We recall the teleological proof of God’s existence. The Greek word
telos means purpose. This is an argument from design. The world had to have been crafted by an intelligent, divine being, given how amazing it is.

William Paley was a big proprietor of this belief. He made an analogy between the world and a watch. All of the individual, nuanced parts come together to work harmoniously. It is so complex, yet tightly ordered.

The most merited proof of the existence of intelligent design, as it is often called, is a derivation of the teleological proof, which ironically enough, draws its strength from the laws of natural science.

This is called the “Fine-Tuned Universe” proof. It’s not complicated. It is a variant of the general, teleological proof, which states that God must exist because of the design of what exists. Evangelical Christians oftentimes adopt a part of this view, calling it “intelligent design”, and stating how the world and existence is so amazing and intricate to not have been created without intention.

When I say “fine-tuned”, it denotes an object that has been meticulously been altered, or, created, in a very specific manner. Merriam-Webster states that “fine-tune” means “to adjust precisely so as to bring to the highest level of performance or effectiveness“. Examples include fine-tuning one’s radio for the best transmission, and even giving a critical eye to draft after draft of an important essay assignment.

We are aware that there are laws in the natural sciences. There are laws in biology, chemistry, and physics.

It has come to the point, in our age of fast-improvement of technology, that biological systems are largely broken down into chemical systems, and chemical systems, to physical systems. In other words, biology is now mostly understood through breaking it down into chemistry, and chemistry has largely been broken down into laws of physics.

This proof states that all of the laws of physics have all fallen within very precise ranges, so that life can exist. If many of the physical laws that govern the universe were even a tiny bit different, it would be impossible for life to exist. Here are some examples of how small this margin is!

  • If gravity had been “one billionth of a gram heavier or lighter”
  • The creation of abundant carbon depends on the interaction of two forces (electromagnetic and strong) of such exact energy. If the strong force was 1% weaker or stronger, this wouldn’t happen.
  • If the ratio of mass between the proton and electron was altered just a bit, compounds needed to create DNA couldn’t be created. Similarly if the mass of protons was 1% lower than it is.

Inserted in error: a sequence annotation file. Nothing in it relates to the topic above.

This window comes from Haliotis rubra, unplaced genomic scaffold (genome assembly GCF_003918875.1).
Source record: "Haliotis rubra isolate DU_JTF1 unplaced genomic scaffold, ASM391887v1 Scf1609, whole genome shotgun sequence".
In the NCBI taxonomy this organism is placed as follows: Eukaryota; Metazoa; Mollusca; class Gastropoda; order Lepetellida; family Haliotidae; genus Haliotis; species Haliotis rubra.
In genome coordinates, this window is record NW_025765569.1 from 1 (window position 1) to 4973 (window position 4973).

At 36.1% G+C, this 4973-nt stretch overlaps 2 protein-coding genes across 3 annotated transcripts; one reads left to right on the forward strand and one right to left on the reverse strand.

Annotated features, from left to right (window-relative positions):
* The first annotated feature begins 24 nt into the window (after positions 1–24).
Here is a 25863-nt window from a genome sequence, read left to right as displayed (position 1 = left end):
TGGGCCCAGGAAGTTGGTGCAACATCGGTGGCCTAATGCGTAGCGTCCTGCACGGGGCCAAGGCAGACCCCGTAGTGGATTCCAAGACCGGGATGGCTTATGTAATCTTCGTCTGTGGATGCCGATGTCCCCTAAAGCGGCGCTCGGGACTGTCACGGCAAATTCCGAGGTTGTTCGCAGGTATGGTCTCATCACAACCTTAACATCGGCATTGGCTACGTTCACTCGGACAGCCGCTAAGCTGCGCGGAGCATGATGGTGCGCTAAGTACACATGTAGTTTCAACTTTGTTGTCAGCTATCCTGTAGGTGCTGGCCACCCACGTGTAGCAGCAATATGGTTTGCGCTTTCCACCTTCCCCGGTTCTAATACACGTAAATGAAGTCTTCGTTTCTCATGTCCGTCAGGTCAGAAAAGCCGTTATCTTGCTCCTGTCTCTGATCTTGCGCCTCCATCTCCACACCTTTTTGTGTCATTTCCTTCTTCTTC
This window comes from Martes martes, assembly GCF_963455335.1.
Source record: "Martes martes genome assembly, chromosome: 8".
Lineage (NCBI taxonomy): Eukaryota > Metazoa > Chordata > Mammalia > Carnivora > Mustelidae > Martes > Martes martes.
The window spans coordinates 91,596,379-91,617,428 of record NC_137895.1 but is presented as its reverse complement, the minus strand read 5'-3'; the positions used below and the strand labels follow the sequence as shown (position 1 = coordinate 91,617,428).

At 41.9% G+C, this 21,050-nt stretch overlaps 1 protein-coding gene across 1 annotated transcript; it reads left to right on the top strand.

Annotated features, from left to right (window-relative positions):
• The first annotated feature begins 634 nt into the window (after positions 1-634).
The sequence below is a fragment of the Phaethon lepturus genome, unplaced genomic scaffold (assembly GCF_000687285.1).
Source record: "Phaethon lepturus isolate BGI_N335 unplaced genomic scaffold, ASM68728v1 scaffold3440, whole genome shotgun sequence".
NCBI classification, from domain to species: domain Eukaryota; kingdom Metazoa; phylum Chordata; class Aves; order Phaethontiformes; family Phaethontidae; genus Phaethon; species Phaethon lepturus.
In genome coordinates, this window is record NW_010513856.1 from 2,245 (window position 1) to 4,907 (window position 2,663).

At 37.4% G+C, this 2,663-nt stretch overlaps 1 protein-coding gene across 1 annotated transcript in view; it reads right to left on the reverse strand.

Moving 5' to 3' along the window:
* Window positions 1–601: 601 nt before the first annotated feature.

• Stephen Haking: if the universe rate of expansion a second after the Big Bang was smaller by one in 100,000,000,000,000,000, the universe would have collapsed into fire via gravitational pull: no energy source would exist.
  • If the bonds between atoms had them in more close proximity, the sun would have used all of its energy up in a matter of seconds
  • Physicist P.C.W. Davies: star formation is necessary for planet formation. The odds of the former is one in “at least a thousand billion billion zeroes”.
  • The same expert determined that a change in the strength of gravity by one in 10 raised to the 100th power would have created conditions that prohibited life from forming.
  • It is not only these laws themselves, but the numerical ratios of these laws next to others, that is salient
  • Steven Weinberg asserted that there was a 0-1 in 10120 chance that all of these laws would be so exact as for life to exist.
  • There had to be no more than one part variation in 1053 for the universe to have been created after the Big Bang. 
  • When all of the apparently fine-tuned aspects of the universe are taken under consideration, the chance of stars existing was 1 in 10229.
Image result for fine-tuned universe

There are 93 instances of the very precise values of laws of physics:

  • Strong nuclear force constant
  • Weak nuclear force constant
  • Gravitational force constant
  • Electromagnetic force constant
  • Ratio of electromagnetic force constant to gravitational force constant
  • Ratio of proton to electron mass
  • Ratio of number of protons to number of electrons
  • Ratio of proton to electron charge
  • Expansion rate of the universe
  • Mass density of the universe
  • Baryon (proton and neutron) density of the universe
  • Space energy or dark energy density of the universe
  • Ratio of space energy density to mass density
  • Entropy level of the universe
  • Velocity of light
  • Age of the universe
  • Uniformity of radiation
  • Homogeneity of the universe
  • Average distance between galaxies
  • Average distance between galaxy clusters
  • Average distance between stars
  • Average size and distribution of galaxy clusters
  • Numbers, sizes, and locations of cosmic voids
  • Electromagnetic fine structure constant
  • Gravitational fine-structure constant
  • Decay rate of protons
  • Ground state energy level for helium-4